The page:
In the National Post (March 5, 2012), letter writer Alex Harrison contends that Canada will thrive only if “we rebuild our government into a Parliament with a common goal.”
Mr. Harrison, we are a free country. A loyal Canadian may disagree with the government of the day.
A country with a common goal is at best an oligarchy and more likely a tyranny. The saving grace of party politics and parliamentary government is that it allows disagreement, and continuing deliberation. It’s true that national and world events do not always wait for extended debate. In the short run, the political executive (in Canada, the Cabinet) must sometimes decide matters. But Cabinet’s decisions can always be called in question and in that fact lies our proud designation as a free country.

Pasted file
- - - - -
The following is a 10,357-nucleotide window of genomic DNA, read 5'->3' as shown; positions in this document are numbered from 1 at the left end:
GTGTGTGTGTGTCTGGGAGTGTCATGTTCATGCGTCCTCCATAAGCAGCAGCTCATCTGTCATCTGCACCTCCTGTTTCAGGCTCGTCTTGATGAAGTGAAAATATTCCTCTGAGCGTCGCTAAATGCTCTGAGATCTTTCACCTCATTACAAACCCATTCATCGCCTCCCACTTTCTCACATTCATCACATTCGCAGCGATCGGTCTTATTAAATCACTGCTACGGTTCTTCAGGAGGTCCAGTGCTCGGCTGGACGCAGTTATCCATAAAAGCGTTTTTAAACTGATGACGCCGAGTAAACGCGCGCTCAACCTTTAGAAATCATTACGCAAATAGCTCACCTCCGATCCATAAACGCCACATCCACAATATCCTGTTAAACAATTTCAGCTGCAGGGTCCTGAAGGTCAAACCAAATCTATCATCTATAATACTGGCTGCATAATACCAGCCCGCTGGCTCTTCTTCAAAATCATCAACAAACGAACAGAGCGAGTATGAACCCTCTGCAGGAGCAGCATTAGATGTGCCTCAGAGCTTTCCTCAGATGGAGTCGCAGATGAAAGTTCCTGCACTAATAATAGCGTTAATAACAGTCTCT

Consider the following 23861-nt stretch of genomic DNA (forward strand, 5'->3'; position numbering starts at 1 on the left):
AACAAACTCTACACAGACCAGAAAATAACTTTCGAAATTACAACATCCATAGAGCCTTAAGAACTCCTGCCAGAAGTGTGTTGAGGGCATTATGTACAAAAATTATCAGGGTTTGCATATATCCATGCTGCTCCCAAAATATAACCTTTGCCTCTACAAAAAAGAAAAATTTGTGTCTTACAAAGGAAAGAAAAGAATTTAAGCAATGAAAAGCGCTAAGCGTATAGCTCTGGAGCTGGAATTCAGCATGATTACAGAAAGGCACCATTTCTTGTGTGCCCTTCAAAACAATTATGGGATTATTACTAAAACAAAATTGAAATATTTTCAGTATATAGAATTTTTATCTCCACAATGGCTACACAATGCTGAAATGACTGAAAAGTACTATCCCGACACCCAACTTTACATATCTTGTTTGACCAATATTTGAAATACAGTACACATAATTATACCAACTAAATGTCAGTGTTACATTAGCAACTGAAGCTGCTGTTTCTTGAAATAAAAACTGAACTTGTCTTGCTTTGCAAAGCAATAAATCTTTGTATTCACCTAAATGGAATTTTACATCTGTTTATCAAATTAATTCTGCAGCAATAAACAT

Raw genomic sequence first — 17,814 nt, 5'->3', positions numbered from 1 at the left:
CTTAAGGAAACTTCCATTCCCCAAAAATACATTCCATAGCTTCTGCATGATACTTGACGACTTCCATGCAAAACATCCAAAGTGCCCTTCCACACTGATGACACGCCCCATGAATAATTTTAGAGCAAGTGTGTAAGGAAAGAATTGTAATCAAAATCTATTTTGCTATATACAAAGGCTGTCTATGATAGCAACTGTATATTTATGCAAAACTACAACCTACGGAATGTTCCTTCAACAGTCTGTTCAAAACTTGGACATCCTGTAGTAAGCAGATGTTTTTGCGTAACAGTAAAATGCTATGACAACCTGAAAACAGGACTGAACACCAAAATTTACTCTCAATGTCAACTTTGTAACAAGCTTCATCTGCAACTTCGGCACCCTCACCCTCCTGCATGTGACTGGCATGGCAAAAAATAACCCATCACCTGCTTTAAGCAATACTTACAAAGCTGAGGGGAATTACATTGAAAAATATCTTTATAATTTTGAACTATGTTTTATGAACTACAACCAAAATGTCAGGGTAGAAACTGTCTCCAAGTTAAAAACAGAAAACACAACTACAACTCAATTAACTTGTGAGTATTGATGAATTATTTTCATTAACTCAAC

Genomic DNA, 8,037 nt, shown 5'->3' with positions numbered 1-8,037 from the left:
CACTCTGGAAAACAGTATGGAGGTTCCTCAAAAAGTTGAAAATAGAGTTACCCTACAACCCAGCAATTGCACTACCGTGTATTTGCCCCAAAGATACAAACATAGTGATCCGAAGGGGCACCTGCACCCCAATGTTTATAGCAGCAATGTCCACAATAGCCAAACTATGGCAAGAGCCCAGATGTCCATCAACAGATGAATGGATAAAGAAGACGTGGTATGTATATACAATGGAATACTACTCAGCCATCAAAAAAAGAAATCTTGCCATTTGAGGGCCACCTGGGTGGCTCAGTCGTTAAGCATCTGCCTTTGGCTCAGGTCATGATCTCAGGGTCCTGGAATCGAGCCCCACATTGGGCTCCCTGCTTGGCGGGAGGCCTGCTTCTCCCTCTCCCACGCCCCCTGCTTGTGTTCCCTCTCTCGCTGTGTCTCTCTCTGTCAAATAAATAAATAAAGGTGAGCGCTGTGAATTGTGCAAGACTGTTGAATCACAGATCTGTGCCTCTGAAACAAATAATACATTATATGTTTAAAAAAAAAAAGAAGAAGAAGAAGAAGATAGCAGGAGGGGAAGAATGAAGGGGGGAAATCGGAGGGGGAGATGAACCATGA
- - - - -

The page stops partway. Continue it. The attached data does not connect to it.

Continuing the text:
In the same issue of the Post, letter-writer Roger Friedman argues that the biggest issue facing Canada is our self-serving politicians. “With the exception of our Prime Minister there are no true leaders in Parliament, unafraid to do what is right rather than what is expedient.” “With good people at the helm,” says Friedman, “Canada can overcome most of its current problems.”
Harrison wants to turn over government to a Parliament with a common goal. Friedman wants to empower the Prime Minister.
Democracy is more demanding.